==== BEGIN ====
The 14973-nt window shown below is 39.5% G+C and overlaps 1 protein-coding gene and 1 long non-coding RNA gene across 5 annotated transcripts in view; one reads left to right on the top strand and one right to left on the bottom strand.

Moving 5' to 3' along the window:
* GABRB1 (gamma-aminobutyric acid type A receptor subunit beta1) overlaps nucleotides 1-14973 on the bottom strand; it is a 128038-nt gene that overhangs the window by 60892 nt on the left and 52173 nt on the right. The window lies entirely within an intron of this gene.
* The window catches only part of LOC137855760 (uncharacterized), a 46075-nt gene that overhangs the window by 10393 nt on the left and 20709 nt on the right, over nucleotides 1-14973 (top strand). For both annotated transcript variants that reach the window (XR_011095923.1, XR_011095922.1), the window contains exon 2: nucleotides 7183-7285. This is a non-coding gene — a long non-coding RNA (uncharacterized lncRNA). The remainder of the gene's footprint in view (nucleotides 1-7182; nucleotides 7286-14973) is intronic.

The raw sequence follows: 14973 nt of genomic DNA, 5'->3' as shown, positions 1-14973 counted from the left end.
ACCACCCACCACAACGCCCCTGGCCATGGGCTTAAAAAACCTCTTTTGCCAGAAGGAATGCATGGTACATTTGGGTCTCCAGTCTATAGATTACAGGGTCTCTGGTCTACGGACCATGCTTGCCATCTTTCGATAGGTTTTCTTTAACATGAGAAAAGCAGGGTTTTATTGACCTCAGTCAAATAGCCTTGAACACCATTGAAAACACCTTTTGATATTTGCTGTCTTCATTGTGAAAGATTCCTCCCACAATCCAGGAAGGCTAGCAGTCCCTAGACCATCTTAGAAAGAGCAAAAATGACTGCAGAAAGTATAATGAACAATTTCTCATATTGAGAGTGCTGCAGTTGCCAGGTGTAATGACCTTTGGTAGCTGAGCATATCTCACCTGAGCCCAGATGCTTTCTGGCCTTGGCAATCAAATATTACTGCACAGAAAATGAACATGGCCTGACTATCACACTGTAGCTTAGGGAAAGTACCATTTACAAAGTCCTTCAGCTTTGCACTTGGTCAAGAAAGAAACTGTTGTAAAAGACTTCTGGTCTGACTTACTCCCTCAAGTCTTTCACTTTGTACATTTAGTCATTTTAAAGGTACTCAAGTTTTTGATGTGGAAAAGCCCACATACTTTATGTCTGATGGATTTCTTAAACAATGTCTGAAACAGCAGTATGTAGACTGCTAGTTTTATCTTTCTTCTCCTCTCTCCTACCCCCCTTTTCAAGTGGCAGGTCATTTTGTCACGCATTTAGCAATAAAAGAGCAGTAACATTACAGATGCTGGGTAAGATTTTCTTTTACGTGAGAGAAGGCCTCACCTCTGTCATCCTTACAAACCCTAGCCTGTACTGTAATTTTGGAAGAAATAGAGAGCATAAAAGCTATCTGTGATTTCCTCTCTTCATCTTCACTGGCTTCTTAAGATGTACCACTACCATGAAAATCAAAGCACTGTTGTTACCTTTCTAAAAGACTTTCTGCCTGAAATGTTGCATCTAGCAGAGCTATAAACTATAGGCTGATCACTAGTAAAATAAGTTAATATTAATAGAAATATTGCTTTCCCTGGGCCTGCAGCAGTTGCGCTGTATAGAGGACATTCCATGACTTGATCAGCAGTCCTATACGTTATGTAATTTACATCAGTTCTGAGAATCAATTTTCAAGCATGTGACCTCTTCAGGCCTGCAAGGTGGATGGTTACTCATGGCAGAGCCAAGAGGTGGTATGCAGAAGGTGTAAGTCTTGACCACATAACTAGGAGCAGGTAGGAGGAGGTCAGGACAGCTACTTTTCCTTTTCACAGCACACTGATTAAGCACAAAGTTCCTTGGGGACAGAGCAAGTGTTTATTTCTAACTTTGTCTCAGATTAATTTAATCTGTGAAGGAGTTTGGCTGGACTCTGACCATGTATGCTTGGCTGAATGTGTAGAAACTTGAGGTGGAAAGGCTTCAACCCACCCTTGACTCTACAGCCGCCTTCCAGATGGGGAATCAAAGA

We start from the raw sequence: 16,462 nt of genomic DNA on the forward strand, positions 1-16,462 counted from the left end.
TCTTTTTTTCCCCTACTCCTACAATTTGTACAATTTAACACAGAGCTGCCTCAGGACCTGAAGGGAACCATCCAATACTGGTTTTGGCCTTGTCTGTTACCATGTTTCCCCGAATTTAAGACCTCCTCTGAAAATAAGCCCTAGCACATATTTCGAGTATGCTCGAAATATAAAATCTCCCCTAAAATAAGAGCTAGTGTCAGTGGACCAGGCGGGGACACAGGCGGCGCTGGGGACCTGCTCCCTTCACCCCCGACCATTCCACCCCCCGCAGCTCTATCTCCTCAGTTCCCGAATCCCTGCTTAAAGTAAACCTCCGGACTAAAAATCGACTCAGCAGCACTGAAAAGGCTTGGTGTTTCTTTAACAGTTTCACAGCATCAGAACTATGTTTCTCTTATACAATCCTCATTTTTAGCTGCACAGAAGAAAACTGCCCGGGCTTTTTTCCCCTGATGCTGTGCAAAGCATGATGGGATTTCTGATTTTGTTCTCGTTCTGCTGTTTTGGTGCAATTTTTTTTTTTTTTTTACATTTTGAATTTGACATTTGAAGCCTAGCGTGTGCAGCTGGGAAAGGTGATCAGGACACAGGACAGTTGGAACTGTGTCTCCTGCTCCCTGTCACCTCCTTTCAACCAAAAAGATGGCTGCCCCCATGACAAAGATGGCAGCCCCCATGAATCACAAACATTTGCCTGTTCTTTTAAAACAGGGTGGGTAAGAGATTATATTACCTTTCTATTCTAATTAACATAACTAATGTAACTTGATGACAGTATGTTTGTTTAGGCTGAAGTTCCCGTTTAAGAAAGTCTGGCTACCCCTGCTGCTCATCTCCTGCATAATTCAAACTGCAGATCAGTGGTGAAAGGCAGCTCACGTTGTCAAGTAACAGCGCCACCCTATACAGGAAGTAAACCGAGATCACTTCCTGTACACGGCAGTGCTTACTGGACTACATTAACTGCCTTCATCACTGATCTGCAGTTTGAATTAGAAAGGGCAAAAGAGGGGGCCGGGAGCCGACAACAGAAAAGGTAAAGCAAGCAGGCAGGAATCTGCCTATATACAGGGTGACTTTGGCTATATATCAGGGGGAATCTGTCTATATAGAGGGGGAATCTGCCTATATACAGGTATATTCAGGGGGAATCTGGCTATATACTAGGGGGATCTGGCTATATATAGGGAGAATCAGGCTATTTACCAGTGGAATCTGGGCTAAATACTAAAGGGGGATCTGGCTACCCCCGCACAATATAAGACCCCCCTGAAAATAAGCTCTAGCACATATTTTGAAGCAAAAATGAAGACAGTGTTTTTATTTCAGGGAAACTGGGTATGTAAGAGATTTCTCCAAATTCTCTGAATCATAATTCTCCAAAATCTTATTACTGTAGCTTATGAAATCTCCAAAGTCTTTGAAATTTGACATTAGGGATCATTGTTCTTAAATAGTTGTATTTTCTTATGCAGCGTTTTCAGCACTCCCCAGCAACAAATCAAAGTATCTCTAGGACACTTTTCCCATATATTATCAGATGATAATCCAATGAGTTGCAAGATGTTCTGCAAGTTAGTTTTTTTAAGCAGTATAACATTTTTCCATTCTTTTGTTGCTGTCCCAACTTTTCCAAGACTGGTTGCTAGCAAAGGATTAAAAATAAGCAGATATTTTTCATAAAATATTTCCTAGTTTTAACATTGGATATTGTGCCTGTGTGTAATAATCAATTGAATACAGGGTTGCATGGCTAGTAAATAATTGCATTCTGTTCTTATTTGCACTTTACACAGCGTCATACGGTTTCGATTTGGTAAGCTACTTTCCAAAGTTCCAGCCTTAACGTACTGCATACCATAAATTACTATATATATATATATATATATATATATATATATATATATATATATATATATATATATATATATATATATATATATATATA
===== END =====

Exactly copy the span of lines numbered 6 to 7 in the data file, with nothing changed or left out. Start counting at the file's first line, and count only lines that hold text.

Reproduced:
ACCACCCACCACAACGCCCCTGGCCATGGGCTTAAAAAACCTCTTTTGCCAGAAGGAATGCATGGTACATTTGGGTCTCCAGTCTATAGATTACAGGGTCTCTGGTCTACGGACCATGCTTGCCATCTTTCGATAGGTTTTCTTTAACATGAGAAAAGCAGGGTTTTATTGACCTCAGTCAAATAGCCTTGAACACCATTGAAAACACCTTTTGATATTTGCTGTCTTCATTGTGAAAGATTCCTCCCACAATCCAGGAAGGCTAGCAGTCCCTAGACCATCTTAGAAAGAGCAAAAATGACTGCAGAAAGTATAATGAACAATTTCTCATATTGAGAGTGCTGCAGTTGCCAGGTGTAATGACCTTTGGTAGCTGAGCATATCTCACCTGAGCCCAGATGCTTTCTGGCCTTGGCAATCAAATATTACTGCACAGAAAATGAACATGGCCTGACTATCACACTGTAGCTTAGGGAAAGTACCATTTACAAAGTCCTTCAGCTTTGCACTTGGTCAAGAAAGAAACTGTTGTAAAAGACTTCTGGTCTGACTTACTCCCTCAAGTCTTTCACTTTGTACATTTAGTCATTTTAAAGGTACTCAAGTTTTTGATGTGGAAAAGCCCACATACTTTATGTCTGATGGATTTCTTAAACAATGTCTGAAACAGCAGTATGTAGACTGCTAGTTTTATCTTTCTTCTCCTCTCTCCTACCCCCCTTTTCAAGTGGCAGGTCATTTTGTCACGCATTTAGCAATAAAAGAGCAGTAACATTACAGATGCTGGGTAAGATTTTCTTTTACGTGAGAGAAGGCCTCACCTCTGTCATCCTTACAAACCCTAGCCTGTACTGTAATTTTGGAAGAAATAGAGAGCATAAAAGCTATCTGTGATTTCCTCTCTTCATCTTCACTGGCTTCTTAAGATGTACCACTACCATGAAAATCAAAGCACTGTTGTTACCTTTCTAAAAGACTTTCTGCCTGAAATGTTGCATCTAGCAGAGCTATAAACTATAGGCTGATCACTAGTAAAATAAGTTAATATTAATAGAAATATTGCTTTCCCTGGGCCTGCAGCAGTTGCGCTGTATAGAGGACATTCCATGACTTGATCAGCAGTCCTATACGTTATGTAATTTACATCAGTTCTGAGAATCAATTTTCAAGCATGTGACCTCTTCAGGCCTGCAAGGTGGATGGTTACTCATGGCAGAGCCAAGAGGTGGTATGCAGAAGGTGTAAGTCTTGACCACATAACTAGGAGCAGGTAGGAGGAGGTCAGGACAGCTACTTTTCCTTTTCACAGCACACTGATTAAGCACAAAGTTCCTTGGGGACAGAGCAAGTGTTTATTTCTAACTTTGTCTCAGATTAATTTAATCTGTGAAGGAGTTTGGCTGGACTCTGACCATGTATGCTTGGCTGAATGTGTAGAAACTTGAGGTGGAAAGGCTTCAACCCACCCTTGACTCTACAGCCGCCTTCCAGATGGGGAATCAAAGA

We start from the raw sequence: 16,462 nt of genomic DNA on the forward strand, positions 1-16,462 counted from the left end.